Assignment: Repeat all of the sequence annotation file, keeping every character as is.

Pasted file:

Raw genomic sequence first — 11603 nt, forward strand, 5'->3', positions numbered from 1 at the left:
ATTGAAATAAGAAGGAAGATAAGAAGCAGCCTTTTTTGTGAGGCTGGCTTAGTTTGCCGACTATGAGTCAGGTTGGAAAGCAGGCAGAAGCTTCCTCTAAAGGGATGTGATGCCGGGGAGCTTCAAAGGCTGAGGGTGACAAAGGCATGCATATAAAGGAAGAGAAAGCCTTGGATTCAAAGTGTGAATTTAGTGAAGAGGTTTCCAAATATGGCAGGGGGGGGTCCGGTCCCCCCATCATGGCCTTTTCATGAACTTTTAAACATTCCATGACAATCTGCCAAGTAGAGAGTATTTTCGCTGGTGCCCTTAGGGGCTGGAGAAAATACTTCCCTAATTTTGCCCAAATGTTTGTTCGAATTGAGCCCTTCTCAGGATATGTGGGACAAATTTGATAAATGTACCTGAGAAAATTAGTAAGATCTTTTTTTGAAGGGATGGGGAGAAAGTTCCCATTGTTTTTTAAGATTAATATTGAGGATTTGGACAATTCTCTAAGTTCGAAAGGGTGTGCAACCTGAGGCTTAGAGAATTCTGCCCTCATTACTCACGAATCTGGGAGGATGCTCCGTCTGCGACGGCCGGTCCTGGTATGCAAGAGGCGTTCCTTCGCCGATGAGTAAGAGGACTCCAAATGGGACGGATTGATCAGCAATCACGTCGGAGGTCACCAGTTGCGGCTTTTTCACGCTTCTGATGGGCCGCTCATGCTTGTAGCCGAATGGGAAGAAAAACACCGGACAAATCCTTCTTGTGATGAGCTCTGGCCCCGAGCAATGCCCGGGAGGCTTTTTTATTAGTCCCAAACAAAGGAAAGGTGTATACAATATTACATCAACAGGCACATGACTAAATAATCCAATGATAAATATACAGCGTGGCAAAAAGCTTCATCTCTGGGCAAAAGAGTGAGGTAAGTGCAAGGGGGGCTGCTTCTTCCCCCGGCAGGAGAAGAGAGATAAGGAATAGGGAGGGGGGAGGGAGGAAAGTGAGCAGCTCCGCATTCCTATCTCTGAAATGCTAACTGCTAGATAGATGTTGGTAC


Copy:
Raw genomic sequence first — 11603 nt, forward strand, 5'->3', positions numbered from 1 at the left:
ATTGAAATAAGAAGGAAGATAAGAAGCAGCCTTTTTTGTGAGGCTGGCTTAGTTTGCCGACTATGAGTCAGGTTGGAAAGCAGGCAGAAGCTTCCTCTAAAGGGATGTGATGCCGGGGAGCTTCAAAGGCTGAGGGTGACAAAGGCATGCATATAAAGGAAGAGAAAGCCTTGGATTCAAAGTGTGAATTTAGTGAAGAGGTTTCCAAATATGGCAGGGGGGGGTCCGGTCCCCCCATCATGGCCTTTTCATGAACTTTTAAACATTCCATGACAATCTGCCAAGTAGAGAGTATTTTCGCTGGTGCCCTTAGGGGCTGGAGAAAATACTTCCCTAATTTTGCCCAAATGTTTGTTCGAATTGAGCCCTTCTCAGGATATGTGGGACAAATTTGATAAATGTACCTGAGAAAATTAGTAAGATCTTTTTTTGAAGGGATGGGGAGAAAGTTCCCATTGTTTTTTAAGATTAATATTGAGGATTTGGACAATTCTCTAAGTTCGAAAGGGTGTGCAACCTGAGGCTTAGAGAATTCTGCCCTCATTACTCACGAATCTGGGAGGATGCTCCGTCTGCGACGGCCGGTCCTGGTATGCAAGAGGCGTTCCTTCGCCGATGAGTAAGAGGACTCCAAATGGGACGGATTGATCAGCAATCACGTCGGAGGTCACCAGTTGCGGCTTTTTCACGCTTCTGATGGGCCGCTCATGCTTGTAGCCGAATGGGAAGAAAAACACCGGACAAATCCTTCTTGTGATGAGCTCTGGCCCCGAGCAATGCCCGGGAGGCTTTTTTATTAGTCCCAAACAAAGGAAAGGTGTATACAATATTACATCAACAGGCACATGACTAAATAATCCAATGATAAATATACAGCGTGGCAAAAAGCTTCATCTCTGGGCAAAAGAGTGAGGTAAGTGCAAGGGGGGCTGCTTCTTCCCCCGGCAGGAGAAGAGAGATAAGGAATAGGGAGGGGGGAGGGAGGAAAGTGAGCAGCTCCGCATTCCTATCTCTGAAATGCTAACTGCTAGATAGATGTTGGTAC